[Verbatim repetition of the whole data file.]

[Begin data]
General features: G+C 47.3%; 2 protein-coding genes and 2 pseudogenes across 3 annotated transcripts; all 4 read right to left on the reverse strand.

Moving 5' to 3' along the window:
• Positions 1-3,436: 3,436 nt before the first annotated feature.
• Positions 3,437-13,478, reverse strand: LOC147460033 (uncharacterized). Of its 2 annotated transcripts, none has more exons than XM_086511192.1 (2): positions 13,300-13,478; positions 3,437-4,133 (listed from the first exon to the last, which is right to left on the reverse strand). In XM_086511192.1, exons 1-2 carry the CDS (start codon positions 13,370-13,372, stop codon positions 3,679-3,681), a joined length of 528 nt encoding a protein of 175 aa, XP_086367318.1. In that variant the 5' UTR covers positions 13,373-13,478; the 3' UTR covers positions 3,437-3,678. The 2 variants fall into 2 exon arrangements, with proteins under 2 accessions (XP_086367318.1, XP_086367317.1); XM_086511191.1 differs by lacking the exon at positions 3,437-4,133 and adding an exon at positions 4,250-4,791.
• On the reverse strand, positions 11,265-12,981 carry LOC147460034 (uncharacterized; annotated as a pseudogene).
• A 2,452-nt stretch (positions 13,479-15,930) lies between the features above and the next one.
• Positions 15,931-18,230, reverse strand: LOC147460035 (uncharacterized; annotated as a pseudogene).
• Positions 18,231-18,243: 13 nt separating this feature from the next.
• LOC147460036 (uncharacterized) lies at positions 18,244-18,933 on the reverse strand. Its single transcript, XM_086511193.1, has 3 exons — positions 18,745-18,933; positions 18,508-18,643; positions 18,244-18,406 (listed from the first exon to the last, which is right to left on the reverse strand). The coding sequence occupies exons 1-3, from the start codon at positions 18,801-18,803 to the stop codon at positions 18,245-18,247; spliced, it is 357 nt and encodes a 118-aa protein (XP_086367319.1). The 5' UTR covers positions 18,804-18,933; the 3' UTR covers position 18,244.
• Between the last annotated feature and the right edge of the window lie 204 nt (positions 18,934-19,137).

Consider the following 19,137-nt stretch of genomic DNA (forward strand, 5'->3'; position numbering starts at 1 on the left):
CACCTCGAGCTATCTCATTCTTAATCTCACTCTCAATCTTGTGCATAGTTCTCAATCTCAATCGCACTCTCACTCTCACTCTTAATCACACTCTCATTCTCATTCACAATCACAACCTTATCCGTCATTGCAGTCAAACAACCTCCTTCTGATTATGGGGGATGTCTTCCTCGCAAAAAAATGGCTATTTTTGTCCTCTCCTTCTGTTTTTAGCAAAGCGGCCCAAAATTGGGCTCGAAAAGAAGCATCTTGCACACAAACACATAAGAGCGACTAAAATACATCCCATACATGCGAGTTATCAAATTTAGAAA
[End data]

General features: G+C 47.3%; 2 protein-coding genes and 2 pseudogenes across 3 annotated transcripts; all 4 read right to left on the reverse strand.

Moving 5' to 3' along the window:
• Positions 1-3,436: 3,436 nt before the first annotated feature.
• Positions 3,437-13,478, reverse strand: LOC147460033 (uncharacterized). Of its 2 annotated transcripts, none has more exons than XM_086511192.1 (2): positions 13,300-13,478; positions 3,437-4,133 (listed from the first exon to the last, which is right to left on the reverse strand). In XM_086511192.1, exons 1-2 carry the CDS (start codon positions 13,370-13,372, stop codon positions 3,679-3,681), a joined length of 528 nt encoding a protein of 175 aa, XP_086367318.1. In that variant the 5' UTR covers positions 13,373-13,478; the 3' UTR covers positions 3,437-3,678. The 2 variants fall into 2 exon arrangements, with proteins under 2 accessions (XP_086367318.1, XP_086367317.1); XM_086511191.1 differs by lacking the exon at positions 3,437-4,133 and adding an exon at positions 4,250-4,791.
• On the reverse strand, positions 11,265-12,981 carry LOC147460034 (uncharacterized; annotated as a pseudogene).
• A 2,452-nt stretch (positions 13,479-15,930) lies between the features above and the next one.
• Positions 15,931-18,230, reverse strand: LOC147460035 (uncharacterized; annotated as a pseudogene).
• Positions 18,231-18,243: 13 nt separating this feature from the next.
• LOC147460036 (uncharacterized) lies at positions 18,244-18,933 on the reverse strand. Its single transcript, XM_086511193.1, has 3 exons — positions 18,745-18,933; positions 18,508-18,643; positions 18,244-18,406 (listed from the first exon to the last, which is right to left on the reverse strand). The coding sequence occupies exons 1-3, from the start codon at positions 18,801-18,803 to the stop codon at positions 18,245-18,247; spliced, it is 357 nt and encodes a 118-aa protein (XP_086367319.1). The 5' UTR covers positions 18,804-18,933; the 3' UTR covers position 18,244.
• Between the last annotated feature and the right edge of the window lie 204 nt (positions 18,934-19,137).

Consider the following 19,137-nt stretch of genomic DNA (forward strand, 5'->3'; position numbering starts at 1 on the left):
CACCTCGAGCTATCTCATTCTTAATCTCACTCTCAATCTTGTGCATAGTTCTCAATCTCAATCGCACTCTCACTCTCACTCTTAATCACACTCTCATTCTCATTCACAATCACAACCTTATCCGTCATTGCAGTCAAACAACCTCCTTCTGATTATGGGGGATGTCTTCCTCGCAAAAAAATGGCTATTTTTGTCCTCTCCTTCTGTTTTTAGCAAAGCGGCCCAAAATTGGGCTCGAAAAGAAGCATCTTGCACACAAACACATAAGAGCGACTAAAATACATCCCATACATGCGAGTTATCAAATTTAGAAA